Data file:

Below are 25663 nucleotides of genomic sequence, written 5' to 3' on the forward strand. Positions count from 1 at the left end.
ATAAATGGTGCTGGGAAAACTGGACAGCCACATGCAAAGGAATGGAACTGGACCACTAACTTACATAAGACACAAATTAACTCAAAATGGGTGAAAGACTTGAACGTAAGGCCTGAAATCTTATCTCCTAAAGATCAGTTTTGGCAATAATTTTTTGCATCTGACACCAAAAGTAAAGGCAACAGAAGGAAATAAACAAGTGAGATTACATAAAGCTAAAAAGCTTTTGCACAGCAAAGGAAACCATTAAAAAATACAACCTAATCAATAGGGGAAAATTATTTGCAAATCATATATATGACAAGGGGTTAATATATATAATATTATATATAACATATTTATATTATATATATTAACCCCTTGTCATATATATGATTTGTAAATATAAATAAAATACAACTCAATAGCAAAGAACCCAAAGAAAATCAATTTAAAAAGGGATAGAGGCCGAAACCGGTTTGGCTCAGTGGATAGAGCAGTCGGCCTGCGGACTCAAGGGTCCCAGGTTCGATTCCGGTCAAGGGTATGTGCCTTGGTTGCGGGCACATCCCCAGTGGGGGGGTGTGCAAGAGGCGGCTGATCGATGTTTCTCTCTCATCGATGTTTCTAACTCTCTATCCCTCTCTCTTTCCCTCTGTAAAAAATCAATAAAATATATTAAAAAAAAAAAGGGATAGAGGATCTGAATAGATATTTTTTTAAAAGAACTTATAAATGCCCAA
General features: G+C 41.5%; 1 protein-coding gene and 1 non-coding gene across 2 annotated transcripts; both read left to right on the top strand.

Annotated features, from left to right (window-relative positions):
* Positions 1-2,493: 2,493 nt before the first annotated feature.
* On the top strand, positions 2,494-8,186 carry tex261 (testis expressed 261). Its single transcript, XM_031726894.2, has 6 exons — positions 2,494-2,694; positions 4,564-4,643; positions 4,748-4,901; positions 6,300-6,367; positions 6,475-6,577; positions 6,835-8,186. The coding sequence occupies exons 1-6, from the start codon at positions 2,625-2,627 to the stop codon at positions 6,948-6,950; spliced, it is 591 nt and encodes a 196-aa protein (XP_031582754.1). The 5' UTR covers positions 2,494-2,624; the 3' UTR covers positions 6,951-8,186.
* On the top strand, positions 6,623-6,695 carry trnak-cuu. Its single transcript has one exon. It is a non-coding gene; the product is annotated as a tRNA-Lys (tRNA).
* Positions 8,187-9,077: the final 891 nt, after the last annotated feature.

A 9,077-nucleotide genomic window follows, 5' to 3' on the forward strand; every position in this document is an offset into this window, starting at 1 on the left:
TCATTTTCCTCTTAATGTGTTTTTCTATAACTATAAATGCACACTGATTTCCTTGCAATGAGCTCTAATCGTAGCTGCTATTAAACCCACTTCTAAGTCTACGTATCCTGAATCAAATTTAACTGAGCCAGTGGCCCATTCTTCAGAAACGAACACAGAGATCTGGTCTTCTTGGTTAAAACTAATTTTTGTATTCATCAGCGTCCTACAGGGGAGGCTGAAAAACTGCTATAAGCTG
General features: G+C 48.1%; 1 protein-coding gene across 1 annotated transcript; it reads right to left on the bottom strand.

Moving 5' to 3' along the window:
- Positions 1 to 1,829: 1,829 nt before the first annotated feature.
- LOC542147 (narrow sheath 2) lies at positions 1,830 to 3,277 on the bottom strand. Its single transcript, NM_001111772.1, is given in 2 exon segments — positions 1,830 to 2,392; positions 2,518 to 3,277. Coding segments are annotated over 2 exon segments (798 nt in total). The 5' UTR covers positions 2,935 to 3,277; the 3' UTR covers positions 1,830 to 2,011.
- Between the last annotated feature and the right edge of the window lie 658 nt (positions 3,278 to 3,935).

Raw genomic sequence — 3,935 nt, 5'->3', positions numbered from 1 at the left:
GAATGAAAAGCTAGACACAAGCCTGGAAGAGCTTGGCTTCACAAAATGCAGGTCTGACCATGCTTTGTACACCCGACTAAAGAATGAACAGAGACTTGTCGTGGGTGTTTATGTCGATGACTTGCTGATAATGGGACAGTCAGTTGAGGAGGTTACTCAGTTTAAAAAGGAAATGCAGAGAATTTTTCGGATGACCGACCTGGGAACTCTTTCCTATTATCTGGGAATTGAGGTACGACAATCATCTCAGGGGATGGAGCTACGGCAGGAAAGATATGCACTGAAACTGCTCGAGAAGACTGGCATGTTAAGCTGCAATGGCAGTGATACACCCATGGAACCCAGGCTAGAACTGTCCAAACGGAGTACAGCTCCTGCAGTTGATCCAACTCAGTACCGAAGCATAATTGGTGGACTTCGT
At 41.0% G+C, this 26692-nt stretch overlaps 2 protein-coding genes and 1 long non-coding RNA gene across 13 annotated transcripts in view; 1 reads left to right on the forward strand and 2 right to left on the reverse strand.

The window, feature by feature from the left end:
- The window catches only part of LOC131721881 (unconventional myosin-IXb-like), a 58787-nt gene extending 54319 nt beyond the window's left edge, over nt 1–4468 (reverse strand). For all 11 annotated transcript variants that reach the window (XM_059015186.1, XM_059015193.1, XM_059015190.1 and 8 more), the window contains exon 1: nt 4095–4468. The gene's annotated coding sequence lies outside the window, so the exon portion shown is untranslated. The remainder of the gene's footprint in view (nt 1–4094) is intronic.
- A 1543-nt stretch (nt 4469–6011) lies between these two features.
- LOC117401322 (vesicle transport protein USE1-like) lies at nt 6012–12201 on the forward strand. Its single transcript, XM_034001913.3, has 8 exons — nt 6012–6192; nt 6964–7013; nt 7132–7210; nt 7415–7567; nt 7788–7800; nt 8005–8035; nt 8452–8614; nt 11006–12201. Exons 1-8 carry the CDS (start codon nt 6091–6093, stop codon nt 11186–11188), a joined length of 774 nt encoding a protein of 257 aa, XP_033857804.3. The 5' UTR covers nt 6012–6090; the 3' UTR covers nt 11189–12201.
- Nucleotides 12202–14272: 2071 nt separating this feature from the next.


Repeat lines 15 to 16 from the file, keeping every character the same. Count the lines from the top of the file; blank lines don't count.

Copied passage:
- Between the last annotated feature and the right edge of the window lie 658 nt (positions 3,278 to 3,935).

Raw genomic sequence — 3,935 nt, 5'->3', positions numbered from 1 at the left: